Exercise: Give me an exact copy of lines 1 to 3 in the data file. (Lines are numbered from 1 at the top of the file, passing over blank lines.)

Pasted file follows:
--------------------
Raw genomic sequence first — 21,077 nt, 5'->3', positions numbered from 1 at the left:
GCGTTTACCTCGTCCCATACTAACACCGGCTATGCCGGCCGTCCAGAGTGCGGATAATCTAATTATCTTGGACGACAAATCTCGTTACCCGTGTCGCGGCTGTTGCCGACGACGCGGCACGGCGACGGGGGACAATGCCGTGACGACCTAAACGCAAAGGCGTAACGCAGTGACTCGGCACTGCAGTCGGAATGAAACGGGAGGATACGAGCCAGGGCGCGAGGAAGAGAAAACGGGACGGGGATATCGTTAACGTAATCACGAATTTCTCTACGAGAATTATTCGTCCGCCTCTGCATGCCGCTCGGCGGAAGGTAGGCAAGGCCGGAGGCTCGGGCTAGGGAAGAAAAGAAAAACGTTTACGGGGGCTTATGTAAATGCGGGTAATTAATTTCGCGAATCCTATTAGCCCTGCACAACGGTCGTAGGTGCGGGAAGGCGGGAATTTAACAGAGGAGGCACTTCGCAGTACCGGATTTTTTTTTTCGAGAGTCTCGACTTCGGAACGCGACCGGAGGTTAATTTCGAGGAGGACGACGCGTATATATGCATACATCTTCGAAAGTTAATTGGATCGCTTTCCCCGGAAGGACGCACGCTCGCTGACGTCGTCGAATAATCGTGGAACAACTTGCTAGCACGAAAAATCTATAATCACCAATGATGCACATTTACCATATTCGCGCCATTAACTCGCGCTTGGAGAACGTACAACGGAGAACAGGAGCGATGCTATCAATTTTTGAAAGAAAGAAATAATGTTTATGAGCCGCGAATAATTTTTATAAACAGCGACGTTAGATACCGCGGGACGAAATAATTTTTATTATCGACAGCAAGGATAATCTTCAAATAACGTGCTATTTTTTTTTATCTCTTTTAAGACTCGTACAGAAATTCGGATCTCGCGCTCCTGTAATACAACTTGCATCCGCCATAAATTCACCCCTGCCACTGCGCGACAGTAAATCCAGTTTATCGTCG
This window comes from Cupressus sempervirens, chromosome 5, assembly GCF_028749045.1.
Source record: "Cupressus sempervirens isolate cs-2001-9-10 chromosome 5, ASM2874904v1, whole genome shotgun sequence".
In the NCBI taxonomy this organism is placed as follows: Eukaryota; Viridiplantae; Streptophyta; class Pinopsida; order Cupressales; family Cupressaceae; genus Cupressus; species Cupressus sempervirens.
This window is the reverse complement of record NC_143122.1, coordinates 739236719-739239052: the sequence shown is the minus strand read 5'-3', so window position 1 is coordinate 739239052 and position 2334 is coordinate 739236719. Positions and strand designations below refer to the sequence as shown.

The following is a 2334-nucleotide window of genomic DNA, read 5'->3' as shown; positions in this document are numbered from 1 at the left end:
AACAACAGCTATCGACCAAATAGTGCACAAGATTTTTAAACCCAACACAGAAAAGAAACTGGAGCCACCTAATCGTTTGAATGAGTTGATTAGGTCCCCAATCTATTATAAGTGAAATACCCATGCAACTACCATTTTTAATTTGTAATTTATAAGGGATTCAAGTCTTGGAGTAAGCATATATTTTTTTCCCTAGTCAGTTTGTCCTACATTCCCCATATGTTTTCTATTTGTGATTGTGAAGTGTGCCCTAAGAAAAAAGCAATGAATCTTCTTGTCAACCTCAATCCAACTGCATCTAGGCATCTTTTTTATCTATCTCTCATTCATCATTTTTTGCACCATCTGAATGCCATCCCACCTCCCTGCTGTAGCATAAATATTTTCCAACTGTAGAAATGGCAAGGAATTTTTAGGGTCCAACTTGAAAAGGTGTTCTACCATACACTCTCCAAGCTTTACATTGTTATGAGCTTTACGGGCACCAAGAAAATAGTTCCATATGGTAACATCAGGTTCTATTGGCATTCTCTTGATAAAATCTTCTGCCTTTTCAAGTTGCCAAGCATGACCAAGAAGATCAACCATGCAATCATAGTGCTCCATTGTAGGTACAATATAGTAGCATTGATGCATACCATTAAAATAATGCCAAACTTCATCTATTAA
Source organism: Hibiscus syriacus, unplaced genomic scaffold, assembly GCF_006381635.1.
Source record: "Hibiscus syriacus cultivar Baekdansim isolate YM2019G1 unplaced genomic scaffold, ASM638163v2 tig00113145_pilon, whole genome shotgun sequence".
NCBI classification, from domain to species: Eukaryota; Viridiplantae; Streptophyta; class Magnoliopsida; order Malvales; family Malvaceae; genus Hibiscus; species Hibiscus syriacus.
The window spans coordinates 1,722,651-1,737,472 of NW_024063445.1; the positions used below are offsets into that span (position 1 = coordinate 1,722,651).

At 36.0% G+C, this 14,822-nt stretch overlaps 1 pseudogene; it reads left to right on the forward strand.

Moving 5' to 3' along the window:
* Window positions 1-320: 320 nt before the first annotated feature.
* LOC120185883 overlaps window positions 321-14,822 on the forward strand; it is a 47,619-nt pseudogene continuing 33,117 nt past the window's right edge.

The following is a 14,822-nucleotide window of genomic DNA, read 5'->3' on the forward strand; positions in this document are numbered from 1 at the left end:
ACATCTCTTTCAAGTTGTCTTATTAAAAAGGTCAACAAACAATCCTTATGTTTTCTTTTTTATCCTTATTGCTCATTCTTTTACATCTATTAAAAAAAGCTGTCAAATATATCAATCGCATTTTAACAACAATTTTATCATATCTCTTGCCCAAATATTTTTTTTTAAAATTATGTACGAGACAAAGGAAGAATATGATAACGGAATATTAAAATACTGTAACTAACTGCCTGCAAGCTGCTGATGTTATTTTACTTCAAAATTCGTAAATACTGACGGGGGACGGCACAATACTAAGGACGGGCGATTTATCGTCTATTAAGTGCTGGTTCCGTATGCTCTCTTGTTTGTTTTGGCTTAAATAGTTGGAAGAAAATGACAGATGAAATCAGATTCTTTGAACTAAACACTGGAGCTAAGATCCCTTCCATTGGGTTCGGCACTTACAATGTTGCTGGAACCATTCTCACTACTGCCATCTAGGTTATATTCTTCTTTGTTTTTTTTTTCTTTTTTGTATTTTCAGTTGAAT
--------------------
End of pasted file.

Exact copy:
Raw genomic sequence first — 21,077 nt, 5'->3', positions numbered from 1 at the left:
GCGTTTACCTCGTCCCATACTAACACCGGCTATGCCGGCCGTCCAGAGTGCGGATAATCTAATTATCTTGGACGACAAATCTCGTTACCCGTGTCGCGGCTGTTGCCGACGACGCGGCACGGCGACGGGGGACAATGCCGTGACGACCTAAACGCAAAGGCGTAACGCAGTGACTCGGCACTGCAGTCGGAATGAAACGGGAGGATACGAGCCAGGGCGCGAGGAAGAGAAAACGGGACGGGGATATCGTTAACGTAATCACGAATTTCTCTACGAGAATTATTCGTCCGCCTCTGCATGCCGCTCGGCGGAAGGTAGGCAAGGCCGGAGGCTCGGGCTAGGGAAGAAAAGAAAAACGTTTACGGGGGCTTATGTAAATGCGGGTAATTAATTTCGCGAATCCTATTAGCCCTGCACAACGGTCGTAGGTGCGGGAAGGCGGGAATTTAACAGAGGAGGCACTTCGCAGTACCGGATTTTTTTTTTCGAGAGTCTCGACTTCGGAACGCGACCGGAGGTTAATTTCGAGGAGGACGACGCGTATATATGCATACATCTTCGAAAGTTAATTGGATCGCTTTCCCCGGAAGGACGCACGCTCGCTGACGTCGTCGAATAATCGTGGAACAACTTGCTAGCACGAAAAATCTATAATCACCAATGATGCACATTTACCATATTCGCGCCATTAACTCGCGCTTGGAGAACGTACAACGGAGAACAGGAGCGATGCTATCAATTTTTGAAAGAAAGAAATAATGTTTATGAGCCGCGAATAATTTTTATAAACAGCGACGTTAGATACCGCGGGACGAAATAATTTTTATTATCGACAGCAAGGATAATCTTCAAATAACGTGCTATTTTTTTTTATCTCTTTTAAGACTCGTACAGAAATTCGGATCTCGCGCTCCTGTAATACAACTTGCATCCGCCATAAATTCACCCCTGCCACTGCGCGACAGTAAATCCAGTTTATCGTCG
This window comes from Cupressus sempervirens, chromosome 5, assembly GCF_028749045.1.